That's my rant and thanks for listening. I feel better already.

I thanked the doc for his time and on my way out I formulated an action plan for myself. I felt grateful that at least he saw me as perfectly capable of handling my own mental health. That's a positive. I really can't afford to spend several hundred dollars a month to see my old shrink, sweet as she is, but I do have a program through my actor benefits that will allow 6 visits without any money down. Of course, you spend a couple sessions bringing the counsellor up to speed and then wrapping up, but hey, I might just be able to find a good "coach". Maybe I'll drag up a new skeleton out of the closet. I actually know what most of my "issues" are and how they came about, I'm actually good with that - it's just the how do I change that thing that is no longer working for me - that's the sticky part.

So here's my plan, stick with the chanting, exercise and treating myself well, I've got some amazing creative work to look forward to (yes!!!!) and acknowledge that crying about my friend and my dog is grief and it's okay to feel sad. I will continue to write action plans and post up positive notes and Buddhist encouragement on my bathroom mirror and tell people to back off when they get on my last nerve. I will own up to bad behaviour and apologize where needed (cause I hate apologizing cause I'm HARDLY EVER WRONG) and I will work on demonstrating the love, understanding and compassion that I so desire. I am also a bit cranky and will firmly but lovingly place my foot up the ass of the person who gets on my last nerve.

Good plan.


OHN said...

Sounds like a pretty good plan to me.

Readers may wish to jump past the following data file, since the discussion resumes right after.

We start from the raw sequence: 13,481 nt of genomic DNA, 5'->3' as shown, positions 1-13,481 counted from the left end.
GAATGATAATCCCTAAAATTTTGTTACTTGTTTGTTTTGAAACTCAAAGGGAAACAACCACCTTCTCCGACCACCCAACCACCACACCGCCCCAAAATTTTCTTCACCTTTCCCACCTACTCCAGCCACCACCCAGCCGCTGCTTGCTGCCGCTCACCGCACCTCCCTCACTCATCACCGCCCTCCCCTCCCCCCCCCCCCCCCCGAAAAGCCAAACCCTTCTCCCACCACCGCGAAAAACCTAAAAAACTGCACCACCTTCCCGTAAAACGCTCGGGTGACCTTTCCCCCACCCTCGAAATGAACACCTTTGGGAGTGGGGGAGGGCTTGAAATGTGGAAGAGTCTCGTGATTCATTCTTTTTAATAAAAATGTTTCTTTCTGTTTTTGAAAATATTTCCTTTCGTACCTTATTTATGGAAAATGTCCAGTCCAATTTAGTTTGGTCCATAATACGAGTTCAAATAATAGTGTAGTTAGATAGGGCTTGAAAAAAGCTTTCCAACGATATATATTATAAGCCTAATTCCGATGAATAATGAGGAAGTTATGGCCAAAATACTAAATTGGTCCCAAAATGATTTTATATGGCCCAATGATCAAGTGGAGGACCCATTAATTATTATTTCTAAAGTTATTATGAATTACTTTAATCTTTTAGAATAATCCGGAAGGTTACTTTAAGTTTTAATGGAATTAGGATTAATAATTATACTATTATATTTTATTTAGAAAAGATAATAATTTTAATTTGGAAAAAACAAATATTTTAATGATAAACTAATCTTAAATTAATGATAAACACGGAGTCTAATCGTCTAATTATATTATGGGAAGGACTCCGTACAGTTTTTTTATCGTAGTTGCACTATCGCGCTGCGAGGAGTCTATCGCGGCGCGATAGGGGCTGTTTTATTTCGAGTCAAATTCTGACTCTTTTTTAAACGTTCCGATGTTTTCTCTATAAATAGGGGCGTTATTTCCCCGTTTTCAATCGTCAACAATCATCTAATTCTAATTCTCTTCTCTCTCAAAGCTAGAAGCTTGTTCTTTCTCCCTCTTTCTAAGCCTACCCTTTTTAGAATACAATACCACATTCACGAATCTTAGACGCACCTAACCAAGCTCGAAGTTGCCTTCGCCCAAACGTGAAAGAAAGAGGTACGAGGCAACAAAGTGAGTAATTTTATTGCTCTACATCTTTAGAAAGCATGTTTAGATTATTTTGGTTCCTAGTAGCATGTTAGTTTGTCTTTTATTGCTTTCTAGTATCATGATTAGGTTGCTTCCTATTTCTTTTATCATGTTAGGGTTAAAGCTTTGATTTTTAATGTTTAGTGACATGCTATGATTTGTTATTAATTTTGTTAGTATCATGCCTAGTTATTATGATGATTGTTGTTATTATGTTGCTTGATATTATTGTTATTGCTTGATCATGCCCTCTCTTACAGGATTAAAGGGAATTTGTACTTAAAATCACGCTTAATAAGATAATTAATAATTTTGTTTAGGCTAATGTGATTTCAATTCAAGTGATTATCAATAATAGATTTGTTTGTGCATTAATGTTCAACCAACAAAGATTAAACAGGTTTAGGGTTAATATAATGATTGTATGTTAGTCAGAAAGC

I decided long ago that I need to tell my health professionals what they need to do. Well, not all of them, but the little voice in my head always has me asking "exactly what percentage in the class were you? bottom 10%? that explains a lot".

Nobody can tell you what you are really feeling. They can only treat the symptoms if we are eloquent enough to explain it for them to understand.

Obviously YOU and I are but what about all the others??:)

Guera! said...

This was such a delightful post to read for me. Delightful is not the word but I never know what "the word" is when I am leaving comments here. I wish I could so rapidly form an opinion and express it as you did with the doctor. I need a couple of days to think and then it's too late. But what you said to and asked him was so true. I hope he chewed on that for a while and spends some time thinking about it. It's also true that Western Medicine wants to treat symptoms of specific diseases and focusing on the whole wellness of a person is so out of their realm. I need to lose 40 pounds. If just ONE doctor told me to lose weight I would do it. I can't stick to numerous diets that I have tried. If just ONE of the many doctors I have seen just this year alone either for endometriosis or infertility or both would tell me to change my diet and lose weight I would do it. When weight and diet is linked undeniably to so many conditions and just general well being why has not a single doctor told me to lose weight? The approach of many doctors is frustrating...especially when we know our bodies better than they do.
I hope you don't have shove your foot up anyone's ass but I have no doubt you will do it if necessary!
Sounds like you are well in control.

loribeth said...

Good plan indeed! LOL -- I'm hardly ever wrong either. ; )

Pamela T. said...

I've come to accept that we're all a bit neurotic in our own special way. Just acknowledging that helped me get beyond some of my "issues." You've also had a huge amount of sadness and grief instigators in your life, which take quite a bit of time to recover from so don't be too hard on yourself for not being "cured" yet. Keep writing, too! It's been a great way for me to get to the heart of a bunch of confusing emotions. You're a strong, beautiful, delightfully talented and generous woman. Don't ever forget that.

Wordgirl said...

grrr Doctors!

As you know I have some issues surrounding Western medicine (not that it doesn't keep me flocking back to them -- ever the good patient)... think much of my desire has been the hope I would find the rare Western doctor that would integrate some vision of holistic health...